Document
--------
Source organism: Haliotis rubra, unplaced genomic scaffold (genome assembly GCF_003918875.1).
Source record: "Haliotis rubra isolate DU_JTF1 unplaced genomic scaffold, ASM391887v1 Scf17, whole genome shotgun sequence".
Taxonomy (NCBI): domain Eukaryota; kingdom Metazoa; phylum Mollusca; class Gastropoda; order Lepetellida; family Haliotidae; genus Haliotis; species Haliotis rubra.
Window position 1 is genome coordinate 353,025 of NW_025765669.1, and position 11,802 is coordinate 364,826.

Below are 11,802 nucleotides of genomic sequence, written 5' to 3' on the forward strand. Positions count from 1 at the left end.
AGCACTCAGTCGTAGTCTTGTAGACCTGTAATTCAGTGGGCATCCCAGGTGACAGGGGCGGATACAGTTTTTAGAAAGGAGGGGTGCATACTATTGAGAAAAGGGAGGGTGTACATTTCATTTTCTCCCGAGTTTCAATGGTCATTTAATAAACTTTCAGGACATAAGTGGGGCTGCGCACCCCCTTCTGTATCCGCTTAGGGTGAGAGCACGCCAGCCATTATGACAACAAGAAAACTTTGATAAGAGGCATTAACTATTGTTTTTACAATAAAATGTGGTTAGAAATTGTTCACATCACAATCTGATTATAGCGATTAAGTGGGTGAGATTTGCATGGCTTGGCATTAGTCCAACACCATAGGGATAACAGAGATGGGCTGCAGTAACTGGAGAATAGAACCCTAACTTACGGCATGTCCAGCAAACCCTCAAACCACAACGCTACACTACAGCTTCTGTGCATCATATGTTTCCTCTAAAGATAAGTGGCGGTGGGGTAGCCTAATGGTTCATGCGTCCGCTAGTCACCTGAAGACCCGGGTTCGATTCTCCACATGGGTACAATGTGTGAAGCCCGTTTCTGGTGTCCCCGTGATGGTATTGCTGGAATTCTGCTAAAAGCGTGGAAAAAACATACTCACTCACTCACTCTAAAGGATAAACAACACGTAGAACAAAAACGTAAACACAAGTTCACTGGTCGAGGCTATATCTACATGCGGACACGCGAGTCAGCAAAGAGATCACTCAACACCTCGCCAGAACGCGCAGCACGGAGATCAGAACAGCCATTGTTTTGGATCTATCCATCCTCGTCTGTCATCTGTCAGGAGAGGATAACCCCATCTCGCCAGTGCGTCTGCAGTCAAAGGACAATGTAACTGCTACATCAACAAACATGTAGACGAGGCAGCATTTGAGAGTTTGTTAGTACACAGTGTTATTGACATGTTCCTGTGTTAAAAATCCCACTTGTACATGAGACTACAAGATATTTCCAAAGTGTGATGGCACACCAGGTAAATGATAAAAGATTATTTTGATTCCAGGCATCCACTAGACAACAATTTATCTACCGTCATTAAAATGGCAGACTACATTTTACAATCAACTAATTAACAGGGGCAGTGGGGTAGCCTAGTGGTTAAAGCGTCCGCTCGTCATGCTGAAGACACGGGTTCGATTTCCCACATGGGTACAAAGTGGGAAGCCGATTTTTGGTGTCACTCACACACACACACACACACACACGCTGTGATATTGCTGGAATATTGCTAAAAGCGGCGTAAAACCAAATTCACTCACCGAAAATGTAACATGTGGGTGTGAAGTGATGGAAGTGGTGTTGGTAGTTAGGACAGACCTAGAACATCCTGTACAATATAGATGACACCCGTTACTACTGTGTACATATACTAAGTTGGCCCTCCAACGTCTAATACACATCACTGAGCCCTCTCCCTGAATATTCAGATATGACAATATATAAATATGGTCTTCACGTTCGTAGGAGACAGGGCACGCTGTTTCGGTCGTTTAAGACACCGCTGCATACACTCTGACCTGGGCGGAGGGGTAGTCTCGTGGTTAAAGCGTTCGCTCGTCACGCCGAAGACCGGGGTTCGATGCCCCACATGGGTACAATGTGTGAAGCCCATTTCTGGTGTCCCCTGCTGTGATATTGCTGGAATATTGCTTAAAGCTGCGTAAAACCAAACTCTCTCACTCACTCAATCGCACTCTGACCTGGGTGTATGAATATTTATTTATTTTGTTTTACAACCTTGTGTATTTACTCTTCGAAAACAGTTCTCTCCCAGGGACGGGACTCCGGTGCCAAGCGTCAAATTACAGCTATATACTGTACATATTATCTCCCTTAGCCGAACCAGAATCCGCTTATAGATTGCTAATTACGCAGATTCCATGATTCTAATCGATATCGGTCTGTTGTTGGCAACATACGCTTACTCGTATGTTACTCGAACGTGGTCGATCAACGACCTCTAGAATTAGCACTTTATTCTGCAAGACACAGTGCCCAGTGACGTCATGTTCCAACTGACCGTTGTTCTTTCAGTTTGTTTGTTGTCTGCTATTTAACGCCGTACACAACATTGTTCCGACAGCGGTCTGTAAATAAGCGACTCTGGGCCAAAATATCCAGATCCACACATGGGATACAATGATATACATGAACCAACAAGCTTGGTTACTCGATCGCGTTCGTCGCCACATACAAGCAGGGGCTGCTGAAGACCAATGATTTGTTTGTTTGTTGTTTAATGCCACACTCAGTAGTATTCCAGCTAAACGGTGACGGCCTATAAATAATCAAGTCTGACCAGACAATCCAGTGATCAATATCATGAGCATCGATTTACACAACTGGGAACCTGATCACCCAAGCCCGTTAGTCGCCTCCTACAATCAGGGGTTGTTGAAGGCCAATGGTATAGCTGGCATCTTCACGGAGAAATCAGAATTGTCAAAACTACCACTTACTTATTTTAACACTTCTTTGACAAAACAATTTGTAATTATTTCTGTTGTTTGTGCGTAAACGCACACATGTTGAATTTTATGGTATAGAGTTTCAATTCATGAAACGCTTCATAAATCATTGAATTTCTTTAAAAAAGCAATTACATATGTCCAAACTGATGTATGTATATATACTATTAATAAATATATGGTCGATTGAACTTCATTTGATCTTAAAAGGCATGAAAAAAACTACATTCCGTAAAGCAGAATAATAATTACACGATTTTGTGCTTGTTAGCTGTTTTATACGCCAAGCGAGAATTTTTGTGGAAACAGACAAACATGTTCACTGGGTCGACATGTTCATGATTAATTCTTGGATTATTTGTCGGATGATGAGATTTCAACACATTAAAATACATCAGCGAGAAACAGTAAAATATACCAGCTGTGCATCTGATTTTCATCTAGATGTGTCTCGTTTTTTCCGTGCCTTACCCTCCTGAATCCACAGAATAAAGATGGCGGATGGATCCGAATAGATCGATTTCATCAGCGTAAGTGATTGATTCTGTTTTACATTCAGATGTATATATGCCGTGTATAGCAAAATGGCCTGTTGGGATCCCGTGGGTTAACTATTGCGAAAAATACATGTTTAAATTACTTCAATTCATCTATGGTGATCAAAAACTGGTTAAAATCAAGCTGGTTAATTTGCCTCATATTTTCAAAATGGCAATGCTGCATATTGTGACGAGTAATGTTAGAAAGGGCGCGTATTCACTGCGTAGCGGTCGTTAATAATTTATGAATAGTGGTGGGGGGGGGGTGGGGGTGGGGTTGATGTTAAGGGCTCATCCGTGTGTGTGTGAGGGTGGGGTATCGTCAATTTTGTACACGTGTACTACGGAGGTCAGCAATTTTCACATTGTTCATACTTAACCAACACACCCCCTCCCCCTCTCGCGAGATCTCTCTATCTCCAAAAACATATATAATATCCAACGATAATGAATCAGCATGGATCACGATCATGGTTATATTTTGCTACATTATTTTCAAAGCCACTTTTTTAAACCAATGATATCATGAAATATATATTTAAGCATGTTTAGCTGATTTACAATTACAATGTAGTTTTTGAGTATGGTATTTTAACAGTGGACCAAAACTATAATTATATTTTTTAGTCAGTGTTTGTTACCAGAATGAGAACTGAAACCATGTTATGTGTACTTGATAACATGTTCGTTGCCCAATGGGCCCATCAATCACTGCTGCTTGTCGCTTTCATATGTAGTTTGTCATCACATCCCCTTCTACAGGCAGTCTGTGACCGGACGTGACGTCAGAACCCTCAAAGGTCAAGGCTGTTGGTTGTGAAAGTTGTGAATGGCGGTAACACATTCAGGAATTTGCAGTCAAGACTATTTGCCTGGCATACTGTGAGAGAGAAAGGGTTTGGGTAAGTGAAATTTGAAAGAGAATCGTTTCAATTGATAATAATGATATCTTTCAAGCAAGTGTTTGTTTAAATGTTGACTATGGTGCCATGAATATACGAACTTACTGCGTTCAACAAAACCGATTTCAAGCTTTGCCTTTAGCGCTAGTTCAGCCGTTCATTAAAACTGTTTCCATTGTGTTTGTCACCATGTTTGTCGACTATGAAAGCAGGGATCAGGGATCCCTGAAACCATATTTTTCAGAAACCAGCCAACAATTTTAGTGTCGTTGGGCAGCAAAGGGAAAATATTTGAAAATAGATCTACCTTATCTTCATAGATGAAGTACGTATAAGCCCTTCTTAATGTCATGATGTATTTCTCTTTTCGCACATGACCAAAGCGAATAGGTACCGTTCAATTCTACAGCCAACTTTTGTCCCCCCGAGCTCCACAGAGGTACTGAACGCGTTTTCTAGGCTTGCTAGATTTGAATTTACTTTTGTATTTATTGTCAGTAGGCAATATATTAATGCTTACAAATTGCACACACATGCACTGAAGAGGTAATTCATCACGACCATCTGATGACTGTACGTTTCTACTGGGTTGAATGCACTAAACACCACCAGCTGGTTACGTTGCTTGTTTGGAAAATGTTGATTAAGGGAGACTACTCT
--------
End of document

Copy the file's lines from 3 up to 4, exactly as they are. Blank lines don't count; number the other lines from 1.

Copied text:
Taxonomy (NCBI): domain Eukaryota; kingdom Metazoa; phylum Mollusca; class Gastropoda; order Lepetellida; family Haliotidae; genus Haliotis; species Haliotis rubra.
Window position 1 is genome coordinate 353,025 of NW_025765669.1, and position 11,802 is coordinate 364,826.